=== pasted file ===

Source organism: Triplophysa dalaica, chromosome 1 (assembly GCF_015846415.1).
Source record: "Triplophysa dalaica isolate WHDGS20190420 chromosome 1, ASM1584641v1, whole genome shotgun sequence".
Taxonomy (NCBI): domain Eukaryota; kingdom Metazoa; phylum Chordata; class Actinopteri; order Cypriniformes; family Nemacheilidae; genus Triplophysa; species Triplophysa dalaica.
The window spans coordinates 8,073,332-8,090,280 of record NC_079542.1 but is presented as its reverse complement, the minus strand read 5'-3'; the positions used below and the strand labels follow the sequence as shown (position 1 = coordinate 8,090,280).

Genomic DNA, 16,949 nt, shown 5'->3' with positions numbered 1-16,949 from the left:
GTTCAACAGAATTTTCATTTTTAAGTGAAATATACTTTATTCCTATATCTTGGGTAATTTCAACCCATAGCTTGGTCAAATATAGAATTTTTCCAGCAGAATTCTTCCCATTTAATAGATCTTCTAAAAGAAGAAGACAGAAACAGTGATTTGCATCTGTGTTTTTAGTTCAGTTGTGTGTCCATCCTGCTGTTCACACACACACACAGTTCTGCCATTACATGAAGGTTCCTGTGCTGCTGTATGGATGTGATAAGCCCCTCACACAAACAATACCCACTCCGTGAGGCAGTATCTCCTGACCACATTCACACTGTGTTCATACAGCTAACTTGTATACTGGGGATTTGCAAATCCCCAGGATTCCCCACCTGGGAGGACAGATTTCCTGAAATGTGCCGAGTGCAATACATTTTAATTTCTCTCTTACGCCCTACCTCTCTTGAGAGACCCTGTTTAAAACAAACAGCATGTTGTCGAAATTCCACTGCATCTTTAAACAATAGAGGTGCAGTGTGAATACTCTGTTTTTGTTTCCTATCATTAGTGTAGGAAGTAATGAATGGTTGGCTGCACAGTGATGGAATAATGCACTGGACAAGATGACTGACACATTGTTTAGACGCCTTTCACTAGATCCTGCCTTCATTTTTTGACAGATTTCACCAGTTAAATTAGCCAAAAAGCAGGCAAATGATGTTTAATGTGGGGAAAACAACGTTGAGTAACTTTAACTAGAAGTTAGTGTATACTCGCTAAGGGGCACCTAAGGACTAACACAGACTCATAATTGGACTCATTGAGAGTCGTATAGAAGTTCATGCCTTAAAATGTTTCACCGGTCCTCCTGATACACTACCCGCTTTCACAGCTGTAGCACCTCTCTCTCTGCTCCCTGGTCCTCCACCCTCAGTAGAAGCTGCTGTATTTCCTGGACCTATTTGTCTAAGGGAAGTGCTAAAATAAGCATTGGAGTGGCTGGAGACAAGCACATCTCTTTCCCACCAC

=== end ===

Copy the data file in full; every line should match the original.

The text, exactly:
Source organism: Triplophysa dalaica, chromosome 1 (assembly GCF_015846415.1).
Source record: "Triplophysa dalaica isolate WHDGS20190420 chromosome 1, ASM1584641v1, whole genome shotgun sequence".
Taxonomy (NCBI): domain Eukaryota; kingdom Metazoa; phylum Chordata; class Actinopteri; order Cypriniformes; family Nemacheilidae; genus Triplophysa; species Triplophysa dalaica.
The window spans coordinates 8,073,332-8,090,280 of record NC_079542.1 but is presented as its reverse complement, the minus strand read 5'-3'; the positions used below and the strand labels follow the sequence as shown (position 1 = coordinate 8,090,280).

Genomic DNA, 16,949 nt, shown 5'->3' with positions numbered 1-16,949 from the left:
GTTCAACAGAATTTTCATTTTTAAGTGAAATATACTTTATTCCTATATCTTGGGTAATTTCAACCCATAGCTTGGTCAAATATAGAATTTTTCCAGCAGAATTCTTCCCATTTAATAGATCTTCTAAAAGAAGAAGACAGAAACAGTGATTTGCATCTGTGTTTTTAGTTCAGTTGTGTGTCCATCCTGCTGTTCACACACACACACAGTTCTGCCATTACATGAAGGTTCCTGTGCTGCTGTATGGATGTGATAAGCCCCTCACACAAACAATACCCACTCCGTGAGGCAGTATCTCCTGACCACATTCACACTGTGTTCATACAGCTAACTTGTATACTGGGGATTTGCAAATCCCCAGGATTCCCCACCTGGGAGGACAGATTTCCTGAAATGTGCCGAGTGCAATACATTTTAATTTCTCTCTTACGCCCTACCTCTCTTGAGAGACCCTGTTTAAAACAAACAGCATGTTGTCGAAATTCCACTGCATCTTTAAACAATAGAGGTGCAGTGTGAATACTCTGTTTTTGTTTCCTATCATTAGTGTAGGAAGTAATGAATGGTTGGCTGCACAGTGATGGAATAATGCACTGGACAAGATGACTGACACATTGTTTAGACGCCTTTCACTAGATCCTGCCTTCATTTTTTGACAGATTTCACCAGTTAAATTAGCCAAAAAGCAGGCAAATGATGTTTAATGTGGGGAAAACAACGTTGAGTAACTTTAACTAGAAGTTAGTGTATACTCGCTAAGGGGCACCTAAGGACTAACACAGACTCATAATTGGACTCATTGAGAGTCGTATAGAAGTTCATGCCTTAAAATGTTTCACCGGTCCTCCTGATACACTACCCGCTTTCACAGCTGTAGCACCTCTCTCTCTGCTCCCTGGTCCTCCACCCTCAGTAGAAGCTGCTGTATTTCCTGGACCTATTTGTCTAAGGGAAGTGCTAAAATAAGCATTGGAGTGGCTGGAGACAAGCACATCTCTTTCCCACCAC